The largest of your spearheads is common cavalry lance (not for hunting) that were more than 2 m. long with very thick staff. It is from North (?) or more probably from Central India, second half of 18 century I suppose. Unfortunately any attempts to identify names or terms for Indian spears will be no more than speculations. This is a big problem (((
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Old 6th September 2016, 07:55 PM   #9
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Quote:
Originally Posted by Mercenary
The largest of your spearheads is common cavalry lance (not for hunting) that were more than 2 m. long with very thick staff. It is from North (?) or more probably from Central India, second half of 18 century I suppose. Unfortunately any attempts to identify names or terms for Indian spears will be no more than speculations. This is a big problem (((
Thanks, not much info available or images of the large Indian spears that are called "sang".
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Old 6th September 2016, 07:58 PM   #10
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Like yours:
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Old 6th September 2016, 09:29 PM   #11
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Quote:
Originally Posted by Mercenary
Like yours:
Yes very close, how long is yours?
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Old 6th September 2016, 10:04 PM   #12
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Quote:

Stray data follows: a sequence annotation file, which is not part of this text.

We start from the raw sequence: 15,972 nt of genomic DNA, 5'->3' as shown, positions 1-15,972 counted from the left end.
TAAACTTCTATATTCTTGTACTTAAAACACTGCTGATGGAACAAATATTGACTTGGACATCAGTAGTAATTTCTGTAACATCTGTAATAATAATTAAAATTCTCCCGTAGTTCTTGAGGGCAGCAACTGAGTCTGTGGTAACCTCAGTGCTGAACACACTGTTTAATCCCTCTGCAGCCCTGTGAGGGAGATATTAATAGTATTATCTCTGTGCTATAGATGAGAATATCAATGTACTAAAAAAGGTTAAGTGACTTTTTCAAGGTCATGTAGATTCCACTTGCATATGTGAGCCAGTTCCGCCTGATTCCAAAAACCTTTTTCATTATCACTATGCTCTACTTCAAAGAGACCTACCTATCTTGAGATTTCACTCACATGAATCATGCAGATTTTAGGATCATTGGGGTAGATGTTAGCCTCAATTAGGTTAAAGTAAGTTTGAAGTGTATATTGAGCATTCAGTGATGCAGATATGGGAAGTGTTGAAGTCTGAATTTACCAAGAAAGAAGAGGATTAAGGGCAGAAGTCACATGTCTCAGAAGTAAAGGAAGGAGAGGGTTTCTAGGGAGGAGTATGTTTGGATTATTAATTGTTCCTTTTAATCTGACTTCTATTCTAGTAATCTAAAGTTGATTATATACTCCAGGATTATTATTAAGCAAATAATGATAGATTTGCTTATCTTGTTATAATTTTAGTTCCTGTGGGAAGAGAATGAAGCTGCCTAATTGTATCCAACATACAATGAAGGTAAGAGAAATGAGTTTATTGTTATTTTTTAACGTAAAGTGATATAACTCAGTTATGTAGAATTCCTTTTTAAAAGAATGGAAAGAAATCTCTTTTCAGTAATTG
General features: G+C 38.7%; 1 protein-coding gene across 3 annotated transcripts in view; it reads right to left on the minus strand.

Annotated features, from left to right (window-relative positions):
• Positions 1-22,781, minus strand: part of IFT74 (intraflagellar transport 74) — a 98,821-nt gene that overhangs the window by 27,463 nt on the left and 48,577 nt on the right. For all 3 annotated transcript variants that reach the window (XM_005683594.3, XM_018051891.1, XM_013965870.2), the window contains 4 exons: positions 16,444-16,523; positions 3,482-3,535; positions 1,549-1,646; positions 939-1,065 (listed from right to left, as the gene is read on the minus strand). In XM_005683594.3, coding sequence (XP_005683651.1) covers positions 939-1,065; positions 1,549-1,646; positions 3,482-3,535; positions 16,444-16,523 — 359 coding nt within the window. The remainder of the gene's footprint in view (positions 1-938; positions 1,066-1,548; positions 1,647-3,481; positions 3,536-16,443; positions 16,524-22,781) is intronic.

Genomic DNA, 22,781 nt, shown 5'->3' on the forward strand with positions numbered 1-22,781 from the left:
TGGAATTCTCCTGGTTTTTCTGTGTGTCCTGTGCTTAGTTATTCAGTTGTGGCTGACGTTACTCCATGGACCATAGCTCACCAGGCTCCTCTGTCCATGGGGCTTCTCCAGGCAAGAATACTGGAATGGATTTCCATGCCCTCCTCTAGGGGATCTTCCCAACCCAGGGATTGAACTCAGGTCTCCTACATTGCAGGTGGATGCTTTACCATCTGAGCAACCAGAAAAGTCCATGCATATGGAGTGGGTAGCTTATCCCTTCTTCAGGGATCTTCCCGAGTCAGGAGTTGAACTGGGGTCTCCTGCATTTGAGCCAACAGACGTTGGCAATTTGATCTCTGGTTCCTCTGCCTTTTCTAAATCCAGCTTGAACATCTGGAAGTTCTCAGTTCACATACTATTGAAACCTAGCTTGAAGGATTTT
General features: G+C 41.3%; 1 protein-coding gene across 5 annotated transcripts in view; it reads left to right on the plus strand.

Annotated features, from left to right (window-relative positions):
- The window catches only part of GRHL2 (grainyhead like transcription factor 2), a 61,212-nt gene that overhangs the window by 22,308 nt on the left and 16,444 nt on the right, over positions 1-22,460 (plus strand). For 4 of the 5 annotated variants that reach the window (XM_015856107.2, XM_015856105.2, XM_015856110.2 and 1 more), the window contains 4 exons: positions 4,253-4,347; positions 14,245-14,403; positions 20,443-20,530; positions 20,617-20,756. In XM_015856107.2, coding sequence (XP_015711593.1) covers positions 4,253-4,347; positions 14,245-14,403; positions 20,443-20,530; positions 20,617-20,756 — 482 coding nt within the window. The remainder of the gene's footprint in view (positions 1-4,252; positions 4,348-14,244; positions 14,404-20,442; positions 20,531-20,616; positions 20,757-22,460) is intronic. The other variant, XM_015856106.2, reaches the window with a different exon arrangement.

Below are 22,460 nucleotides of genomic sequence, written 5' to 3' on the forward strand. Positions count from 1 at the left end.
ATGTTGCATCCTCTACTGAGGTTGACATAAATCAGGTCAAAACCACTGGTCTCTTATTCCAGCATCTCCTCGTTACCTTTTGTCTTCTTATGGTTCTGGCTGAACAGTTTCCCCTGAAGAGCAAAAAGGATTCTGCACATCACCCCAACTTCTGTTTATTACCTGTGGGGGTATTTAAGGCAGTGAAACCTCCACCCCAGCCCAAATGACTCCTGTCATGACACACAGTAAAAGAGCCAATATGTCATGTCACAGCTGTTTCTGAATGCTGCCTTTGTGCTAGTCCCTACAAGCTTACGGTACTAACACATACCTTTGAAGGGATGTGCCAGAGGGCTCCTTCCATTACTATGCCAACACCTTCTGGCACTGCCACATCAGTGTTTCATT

Originally Posted by estcrh
Yes very close, how long is yours?

This one is not mine
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Old 6th September 2016, 08:07 PM   #13
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Quote:
Originally Posted by estcrh
Thanks, not much info available or images of the large Indian spears that are called "sang".

All the names of Indian spears during the last three centuries have been used indiscriminately. Even in India.

For the most part the term "sang" meant "javelin" or very thin and light spear.
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Old 6th September 2016, 10:37 PM   #14
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Quote:
Originally Posted by Mercenary
All the names of Indian spears during the last three centuries have been used indiscriminately. Even in India.

For the most part the term "sang" meant "javelin" or very thin and light spear.


Stone has "sang" twice??? I guess even he was confused, to add even more confusion he also has "sangu" with what looks like a similar spear.
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Old 7th September 2016, 01:13 AM   #15
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From Egerton. "Arms of the Aboriginal and Dravidian races of Southern India".
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Last edited by estcrh : 7th September 2016 at 09:43 AM.